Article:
Stargate: Atlantis
Volume 8
(Season 2 - Vol 3)

Starring: Joe Flanigan, Torri Higginson, Rachel Luttrell, Jason Momoa, Paul McGillion and David Hewlett
Sony Pictures Home Entertainment
RRP: 19.99
Certificate: 12
Available 05 June 2006

The Atlantis team discover a large Ancient ship called
Aurora. When they board it they soon discover that the Ancient crew are all still alive in suspended animation pods...

Aurora sees Sheppard having to climb into one of the free suspended animation pods aboard an Ancient warship in order to talk to the crew. Unfortunately the crew have been in suspended animation for so long that they have all become incredibly old (it appears that in suspended animation you do still age, but very slowly). The Atlantis team can't revive all the crew, nor can they successfully get them back to Atlantis and work out what to do with them. And then, to add to the problems, Wraith ships are detected closing in on their position.

This episode is not a million miles away from the SG-1 episode Lifeboat. It also very nearly broke the sci-fi cliché when suspended animation pods are used. It must be an unwritten law that whenever a stasis chamber is used to transport people long distances something always goes wrong for at least one unsuspecting crew member (See Planet of the Apes, Star Trek: The Next Generation's The Neutral Zone and Star Trek: Voyager's The Thaw as just a few examples). Usually it's a malfunction, a cracked canopy or some other problem, and this episode looked like that wasn't going to be an issue.

Upon boarding the Aurora it is confirmed that all of the pods are functioning perfectly (even if all of the crew of Ancients have become... er... ancient as they have very slowly aged over the thousands of years they have been in suspended animation) but then we discover that one of the crew was not so lucky. And to prove it we have a skeleton lying around. To be fair though, this is used as a plot device that makes much more sense than the usual shock "Oh! No! Technology let us down" plot twist.

The audio commentary for this episode is amusing - with Peter DeLuise warning us to never trust the long hairs.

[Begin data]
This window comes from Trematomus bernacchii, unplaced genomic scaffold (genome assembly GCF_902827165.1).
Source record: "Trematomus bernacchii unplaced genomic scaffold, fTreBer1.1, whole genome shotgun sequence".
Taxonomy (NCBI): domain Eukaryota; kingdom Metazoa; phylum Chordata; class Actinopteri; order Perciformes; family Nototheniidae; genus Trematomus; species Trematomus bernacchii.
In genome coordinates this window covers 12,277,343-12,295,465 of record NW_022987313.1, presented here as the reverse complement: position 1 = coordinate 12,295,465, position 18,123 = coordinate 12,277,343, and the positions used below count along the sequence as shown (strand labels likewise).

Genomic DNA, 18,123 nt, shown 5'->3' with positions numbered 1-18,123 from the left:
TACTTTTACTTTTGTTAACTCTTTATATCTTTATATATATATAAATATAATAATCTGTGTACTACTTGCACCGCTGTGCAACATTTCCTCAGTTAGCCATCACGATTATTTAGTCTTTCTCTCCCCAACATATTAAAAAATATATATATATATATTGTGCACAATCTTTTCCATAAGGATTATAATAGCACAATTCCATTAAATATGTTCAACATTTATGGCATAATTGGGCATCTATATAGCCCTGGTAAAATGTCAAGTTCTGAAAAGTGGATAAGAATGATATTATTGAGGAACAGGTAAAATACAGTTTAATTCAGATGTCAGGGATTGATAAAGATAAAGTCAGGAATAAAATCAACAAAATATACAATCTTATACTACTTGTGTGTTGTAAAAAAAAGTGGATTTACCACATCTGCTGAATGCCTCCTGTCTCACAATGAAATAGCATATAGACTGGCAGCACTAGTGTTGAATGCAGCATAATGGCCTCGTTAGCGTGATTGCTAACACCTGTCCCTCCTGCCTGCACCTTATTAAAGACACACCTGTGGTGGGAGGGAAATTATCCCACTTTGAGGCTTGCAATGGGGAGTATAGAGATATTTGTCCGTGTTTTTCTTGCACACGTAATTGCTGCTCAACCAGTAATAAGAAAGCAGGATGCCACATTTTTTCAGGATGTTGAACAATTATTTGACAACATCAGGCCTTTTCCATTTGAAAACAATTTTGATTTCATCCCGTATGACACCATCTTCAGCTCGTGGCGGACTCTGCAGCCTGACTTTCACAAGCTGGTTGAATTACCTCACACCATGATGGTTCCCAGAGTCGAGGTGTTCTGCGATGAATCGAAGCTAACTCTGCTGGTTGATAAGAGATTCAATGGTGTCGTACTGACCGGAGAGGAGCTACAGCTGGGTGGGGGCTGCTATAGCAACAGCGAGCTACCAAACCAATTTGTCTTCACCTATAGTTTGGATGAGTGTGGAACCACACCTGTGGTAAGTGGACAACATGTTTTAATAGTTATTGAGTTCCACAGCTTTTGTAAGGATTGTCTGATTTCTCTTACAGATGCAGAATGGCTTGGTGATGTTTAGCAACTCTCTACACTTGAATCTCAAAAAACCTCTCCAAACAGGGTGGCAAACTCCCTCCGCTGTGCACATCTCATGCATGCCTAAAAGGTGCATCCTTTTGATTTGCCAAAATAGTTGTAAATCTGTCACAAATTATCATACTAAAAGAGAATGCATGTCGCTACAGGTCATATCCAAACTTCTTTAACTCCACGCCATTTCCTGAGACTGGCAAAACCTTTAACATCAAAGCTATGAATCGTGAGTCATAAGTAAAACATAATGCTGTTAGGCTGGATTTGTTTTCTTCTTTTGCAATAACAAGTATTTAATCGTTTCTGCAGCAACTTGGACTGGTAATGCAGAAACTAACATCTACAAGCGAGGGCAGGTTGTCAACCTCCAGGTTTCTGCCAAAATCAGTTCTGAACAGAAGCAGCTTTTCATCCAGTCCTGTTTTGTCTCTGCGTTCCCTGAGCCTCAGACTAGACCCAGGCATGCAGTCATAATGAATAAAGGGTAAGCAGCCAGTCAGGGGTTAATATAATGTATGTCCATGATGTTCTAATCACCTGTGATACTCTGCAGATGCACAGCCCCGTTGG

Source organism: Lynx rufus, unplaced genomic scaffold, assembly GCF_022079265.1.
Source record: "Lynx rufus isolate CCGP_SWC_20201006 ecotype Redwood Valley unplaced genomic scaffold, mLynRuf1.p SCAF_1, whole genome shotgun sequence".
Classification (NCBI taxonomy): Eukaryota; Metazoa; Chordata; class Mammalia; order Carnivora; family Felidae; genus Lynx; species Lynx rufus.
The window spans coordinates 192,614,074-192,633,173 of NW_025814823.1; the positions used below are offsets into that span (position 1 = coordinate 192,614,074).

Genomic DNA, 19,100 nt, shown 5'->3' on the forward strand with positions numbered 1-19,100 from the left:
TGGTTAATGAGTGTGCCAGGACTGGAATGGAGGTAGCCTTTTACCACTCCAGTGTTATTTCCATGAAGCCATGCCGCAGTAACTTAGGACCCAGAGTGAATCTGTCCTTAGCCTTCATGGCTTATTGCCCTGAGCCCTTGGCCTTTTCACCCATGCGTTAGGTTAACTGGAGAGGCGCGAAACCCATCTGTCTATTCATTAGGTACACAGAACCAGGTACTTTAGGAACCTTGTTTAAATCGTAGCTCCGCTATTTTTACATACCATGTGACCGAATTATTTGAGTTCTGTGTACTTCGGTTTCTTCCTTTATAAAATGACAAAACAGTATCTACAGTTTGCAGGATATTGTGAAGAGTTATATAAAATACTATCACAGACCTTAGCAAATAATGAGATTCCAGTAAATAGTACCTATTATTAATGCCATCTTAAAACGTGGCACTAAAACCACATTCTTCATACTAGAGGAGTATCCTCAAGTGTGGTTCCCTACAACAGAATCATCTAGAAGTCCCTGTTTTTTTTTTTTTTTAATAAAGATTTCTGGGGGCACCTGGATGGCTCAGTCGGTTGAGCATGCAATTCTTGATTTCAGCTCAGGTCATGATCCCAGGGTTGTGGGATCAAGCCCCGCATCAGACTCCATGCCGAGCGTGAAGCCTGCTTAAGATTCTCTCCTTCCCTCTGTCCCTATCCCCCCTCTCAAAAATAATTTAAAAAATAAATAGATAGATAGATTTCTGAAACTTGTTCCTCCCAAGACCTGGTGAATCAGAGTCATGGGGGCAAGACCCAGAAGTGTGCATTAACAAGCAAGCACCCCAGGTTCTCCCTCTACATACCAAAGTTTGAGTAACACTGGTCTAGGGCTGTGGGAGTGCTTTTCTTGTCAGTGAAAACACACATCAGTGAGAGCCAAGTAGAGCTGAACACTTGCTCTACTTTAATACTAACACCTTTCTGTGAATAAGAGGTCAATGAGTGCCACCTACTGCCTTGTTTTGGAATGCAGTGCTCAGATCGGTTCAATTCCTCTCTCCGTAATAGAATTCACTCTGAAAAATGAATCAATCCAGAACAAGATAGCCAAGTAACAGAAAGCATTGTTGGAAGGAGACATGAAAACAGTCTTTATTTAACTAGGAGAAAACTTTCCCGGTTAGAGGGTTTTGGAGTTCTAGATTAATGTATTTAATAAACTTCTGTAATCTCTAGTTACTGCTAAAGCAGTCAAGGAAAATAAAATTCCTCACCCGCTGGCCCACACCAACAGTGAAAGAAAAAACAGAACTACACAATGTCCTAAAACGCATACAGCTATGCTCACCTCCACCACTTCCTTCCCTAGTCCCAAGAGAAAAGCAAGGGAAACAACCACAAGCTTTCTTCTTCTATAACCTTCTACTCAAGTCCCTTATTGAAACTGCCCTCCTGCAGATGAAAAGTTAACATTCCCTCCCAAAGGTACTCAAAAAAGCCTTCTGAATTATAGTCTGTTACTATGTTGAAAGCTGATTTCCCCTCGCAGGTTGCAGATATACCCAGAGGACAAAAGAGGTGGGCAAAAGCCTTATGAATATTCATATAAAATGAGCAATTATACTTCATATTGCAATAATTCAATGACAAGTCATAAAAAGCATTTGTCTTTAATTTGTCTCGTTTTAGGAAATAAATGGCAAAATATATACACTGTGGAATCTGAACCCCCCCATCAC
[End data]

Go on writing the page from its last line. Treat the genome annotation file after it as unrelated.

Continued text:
The team are kidnapped while on an away mission. Their captors take them to another planet where we soon discover that Lieutenant Ford is still alive and wants his old colleagues to help him in a mission to destroy a Wraith Hive ship...

The Lost Boys sees the welcome return of Rainbow Sun Francks as Lieutenant Ford - it really was a shame that he was cut from the main cast as he's a really talented actor. The story is made all the move entertaining due to the fact that Ford actually believes that he is still one of the good guys - and he has a plan to prove to his old colleagues that his way will work.

This episode also sees yet another alien name that is a total rip-off from elsewhere - the Genii. When spoken, this sounds so much like "Jedi" that you'll be forgiven for thinking that's what they are called. This follows on from Garek in Stargate: SG-1 (like Garak the Cardassian tailor in Star Trek: Deep Space Nine) and Ka'lel (Superman) who is one of the Jaffa council members in SG-1.

This also has the most interesting audio commentary - with input from the episode's writer Martin Gero, David Hewlett and Joe Flanigan. They also call up one of the guest actors for his input, and we learn that in one shot Rachel Luttrell actually punched Jason Momoa unintentionally.

A good, solid episode which ends on a satisfying cliff-hanger.

Ford and the Atlantis team are held prisoners in the Wraith Hive ship. The only person who can save them is McKay, if he can just work out a way to give Ford's guards the slip and get back to Atlantis...

The Hive is a fairly meaty conclusion to the previous episode. There are some great scenes with McKay, including his retelling of a story where he actually beat up two guys that were bigger than him. And Sheppard uses his wits to get out of a difficult situation and place a seed of doubt in the queen Wraith's mind about who she can trust.

Martin Wood, the director of this episode, manages to get through the audio commentary on his own divulging plenty of secrets - including mistakes with the lighting and how they cheated when using the Wraith prison doors.

A satisfying conclusion to this two-parter.

While on an away mission Sheppard steps through a portal to another world. McKay soon realises that time on the other side is moving at an accelerated speed. The race is on to find a way to rescue Sheppard before time runs out...

Epiphany may be a little clichéd, but I really enjoyed it. The story is not unlike SG-1's Season Three episode A Hundred Days. Although, this time our stranded crew member (Sheppard instead of O'Neill) isn't really there long enough to form any real bonds with the race he encounters. Sure, he starts to fall for a woman, but before he's even gotten the chance to hold her hand he is rescued. I don't think that's spoiling too much as you know that at the end of the episode everything will go back to the way it was.

The audio commentary is a little dull - mainly due to the fact that the director, Neil Fearnly, only speaks every now and then. This is a shame, because when he does talk he has some interesting information to impart.

As well as the audio commentary on each episode, extras also include Profile on David Hewlett (21 minute featurette on Hewlett - well worth watching to see him goofing about. And I loved the section on torturing him); Photo and Production Design Gallery; and trailers for other releases.

Pete Boomer

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